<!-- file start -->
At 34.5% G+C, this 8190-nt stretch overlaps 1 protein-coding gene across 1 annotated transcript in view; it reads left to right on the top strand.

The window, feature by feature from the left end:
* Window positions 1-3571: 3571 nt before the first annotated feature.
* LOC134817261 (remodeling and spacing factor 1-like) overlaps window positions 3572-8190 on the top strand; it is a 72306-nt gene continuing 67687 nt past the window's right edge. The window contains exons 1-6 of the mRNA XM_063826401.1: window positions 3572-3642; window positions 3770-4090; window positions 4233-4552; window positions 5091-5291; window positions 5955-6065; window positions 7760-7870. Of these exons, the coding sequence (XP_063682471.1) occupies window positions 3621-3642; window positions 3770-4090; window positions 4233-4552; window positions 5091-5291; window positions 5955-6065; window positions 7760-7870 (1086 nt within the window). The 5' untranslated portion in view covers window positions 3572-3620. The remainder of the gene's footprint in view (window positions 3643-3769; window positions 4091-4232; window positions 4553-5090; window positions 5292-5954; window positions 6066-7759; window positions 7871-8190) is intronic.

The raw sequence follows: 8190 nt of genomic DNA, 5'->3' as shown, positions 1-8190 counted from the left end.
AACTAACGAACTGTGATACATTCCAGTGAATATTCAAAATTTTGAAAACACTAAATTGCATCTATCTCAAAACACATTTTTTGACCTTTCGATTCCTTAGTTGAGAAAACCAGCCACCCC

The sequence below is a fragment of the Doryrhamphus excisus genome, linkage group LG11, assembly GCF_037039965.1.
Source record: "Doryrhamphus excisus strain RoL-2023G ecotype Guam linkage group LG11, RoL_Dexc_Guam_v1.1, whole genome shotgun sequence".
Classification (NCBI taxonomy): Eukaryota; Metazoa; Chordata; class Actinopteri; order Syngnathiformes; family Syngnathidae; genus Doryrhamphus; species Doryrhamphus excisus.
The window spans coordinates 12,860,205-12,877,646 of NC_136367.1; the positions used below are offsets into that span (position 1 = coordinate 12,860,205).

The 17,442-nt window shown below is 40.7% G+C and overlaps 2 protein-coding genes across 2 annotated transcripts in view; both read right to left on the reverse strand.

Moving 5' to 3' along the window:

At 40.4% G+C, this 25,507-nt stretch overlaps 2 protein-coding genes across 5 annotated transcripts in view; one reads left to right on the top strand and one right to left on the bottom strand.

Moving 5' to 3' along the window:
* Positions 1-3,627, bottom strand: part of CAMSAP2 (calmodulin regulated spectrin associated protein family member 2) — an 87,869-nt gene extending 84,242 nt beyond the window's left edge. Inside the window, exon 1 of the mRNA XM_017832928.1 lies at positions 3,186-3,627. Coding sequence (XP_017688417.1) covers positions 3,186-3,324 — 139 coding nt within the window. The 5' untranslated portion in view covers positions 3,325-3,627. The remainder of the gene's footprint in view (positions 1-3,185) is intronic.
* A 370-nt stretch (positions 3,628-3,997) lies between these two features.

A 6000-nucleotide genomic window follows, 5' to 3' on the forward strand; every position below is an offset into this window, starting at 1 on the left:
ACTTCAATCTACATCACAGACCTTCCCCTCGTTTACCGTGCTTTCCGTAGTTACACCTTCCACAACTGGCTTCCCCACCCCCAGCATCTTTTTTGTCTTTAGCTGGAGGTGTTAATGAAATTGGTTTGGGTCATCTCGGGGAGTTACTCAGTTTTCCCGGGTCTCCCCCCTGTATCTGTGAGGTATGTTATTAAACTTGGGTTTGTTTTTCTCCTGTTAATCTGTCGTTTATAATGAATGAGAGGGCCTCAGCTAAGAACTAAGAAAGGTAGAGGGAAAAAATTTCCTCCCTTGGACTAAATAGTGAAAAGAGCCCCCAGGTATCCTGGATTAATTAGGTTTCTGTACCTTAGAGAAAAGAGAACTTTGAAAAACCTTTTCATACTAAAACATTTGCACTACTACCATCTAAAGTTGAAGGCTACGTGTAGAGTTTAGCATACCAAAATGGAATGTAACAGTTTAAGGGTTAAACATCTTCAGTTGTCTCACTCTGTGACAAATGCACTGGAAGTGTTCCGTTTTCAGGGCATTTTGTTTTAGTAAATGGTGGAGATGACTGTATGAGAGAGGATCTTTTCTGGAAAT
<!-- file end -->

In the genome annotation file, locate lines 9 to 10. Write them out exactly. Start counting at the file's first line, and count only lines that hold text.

Classification (NCBI taxonomy): Eukaryota; Metazoa; Chordata; class Actinopteri; order Syngnathiformes; family Syngnathidae; genus Doryrhamphus; species Doryrhamphus excisus.
The window spans coordinates 12,860,205-12,877,646 of NC_136367.1; the positions used below are offsets into that span (position 1 = coordinate 12,860,205).